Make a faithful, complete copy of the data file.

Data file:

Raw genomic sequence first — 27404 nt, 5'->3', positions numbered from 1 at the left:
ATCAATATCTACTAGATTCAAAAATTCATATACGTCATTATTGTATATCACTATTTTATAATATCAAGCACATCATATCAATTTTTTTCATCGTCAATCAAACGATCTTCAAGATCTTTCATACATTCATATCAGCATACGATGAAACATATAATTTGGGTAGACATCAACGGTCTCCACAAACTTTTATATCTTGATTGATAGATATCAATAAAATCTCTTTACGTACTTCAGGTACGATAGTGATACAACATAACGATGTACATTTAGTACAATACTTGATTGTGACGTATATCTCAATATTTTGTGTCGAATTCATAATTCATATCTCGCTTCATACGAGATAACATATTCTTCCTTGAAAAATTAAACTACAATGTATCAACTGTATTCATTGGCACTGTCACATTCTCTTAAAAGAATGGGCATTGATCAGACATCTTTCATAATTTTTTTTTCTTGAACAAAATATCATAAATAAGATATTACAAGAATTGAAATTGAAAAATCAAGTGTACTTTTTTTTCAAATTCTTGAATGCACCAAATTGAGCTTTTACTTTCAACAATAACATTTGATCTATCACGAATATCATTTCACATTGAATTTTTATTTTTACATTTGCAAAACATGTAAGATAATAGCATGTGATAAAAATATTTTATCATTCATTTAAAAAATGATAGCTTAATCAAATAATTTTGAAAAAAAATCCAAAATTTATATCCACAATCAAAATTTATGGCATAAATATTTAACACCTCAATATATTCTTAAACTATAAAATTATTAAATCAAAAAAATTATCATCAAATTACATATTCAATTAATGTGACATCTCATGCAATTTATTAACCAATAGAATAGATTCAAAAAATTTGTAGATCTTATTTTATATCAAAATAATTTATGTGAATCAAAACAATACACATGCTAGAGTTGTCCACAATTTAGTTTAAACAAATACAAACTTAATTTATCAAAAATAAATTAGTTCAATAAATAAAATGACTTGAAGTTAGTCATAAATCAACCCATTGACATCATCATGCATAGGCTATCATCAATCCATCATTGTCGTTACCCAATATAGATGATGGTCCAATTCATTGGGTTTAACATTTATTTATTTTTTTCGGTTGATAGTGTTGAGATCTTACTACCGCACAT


Raw genomic sequence first — 27404 nt, 5'->3', positions numbered from 1 at the left:
ATCAATATCTACTAGATTCAAAAATTCATATACGTCATTATTGTATATCACTATTTTATAATATCAAGCACATCATATCAATTTTTTTCATCGTCAATCAAACGATCTTCAAGATCTTTCATACATTCATATCAGCATACGATGAAACATATAATTTGGGTAGACATCAACGGTCTCCACAAACTTTTATATCTTGATTGATAGATATCAATAAAATCTCTTTACGTACTTCAGGTACGATAGTGATACAACATAACGATGTACATTTAGTACAATACTTGATTGTGACGTATATCTCAATATTTTGTGTCGAATTCATAATTCATATCTCGCTTCATACGAGATAACATATTCTTCCTTGAAAAATTAAACTACAATGTATCAACTGTATTCATTGGCACTGTCACATTCTCTTAAAAGAATGGGCATTGATCAGACATCTTTCATAATTTTTTTTTCTTGAACAAAATATCATAAATAAGATATTACAAGAATTGAAATTGAAAAATCAAGTGTACTTTTTTTTCAAATTCTTGAATGCACCAAATTGAGCTTTTACTTTCAACAATAACATTTGATCTATCACGAATATCATTTCACATTGAATTTTTATTTTTACATTTGCAAAACATGTAAGATAATAGCATGTGATAAAAATATTTTATCATTCATTTAAAAAATGATAGCTTAATCAAATAATTTTGAAAAAAAATCCAAAATTTATATCCACAATCAAAATTTATGGCATAAATATTTAACACCTCAATATATTCTTAAACTATAAAATTATTAAATCAAAAAAATTATCATCAAATTACATATTCAATTAATGTGACATCTCATGCAATTTATTAACCAATAGAATAGATTCAAAAAATTTGTAGATCTTATTTTATATCAAAATAATTTATGTGAATCAAAACAATACACATGCTAGAGTTGTCCACAATTTAGTTTAAACAAATACAAACTTAATTTATCAAAAATAAATTAGTTCAATAAATAAAATGACTTGAAGTTAGTCATAAATCAACCCATTGACATCATCATGCATAGGCTATCATCAATCCATCATTGTCGTTACCCAATATAGATGATGGTCCAATTCATTGGGTTTAACATTTATTTATTTTTTTCGGTTGATAGTGTTGAGATCTTACTACCGCACAT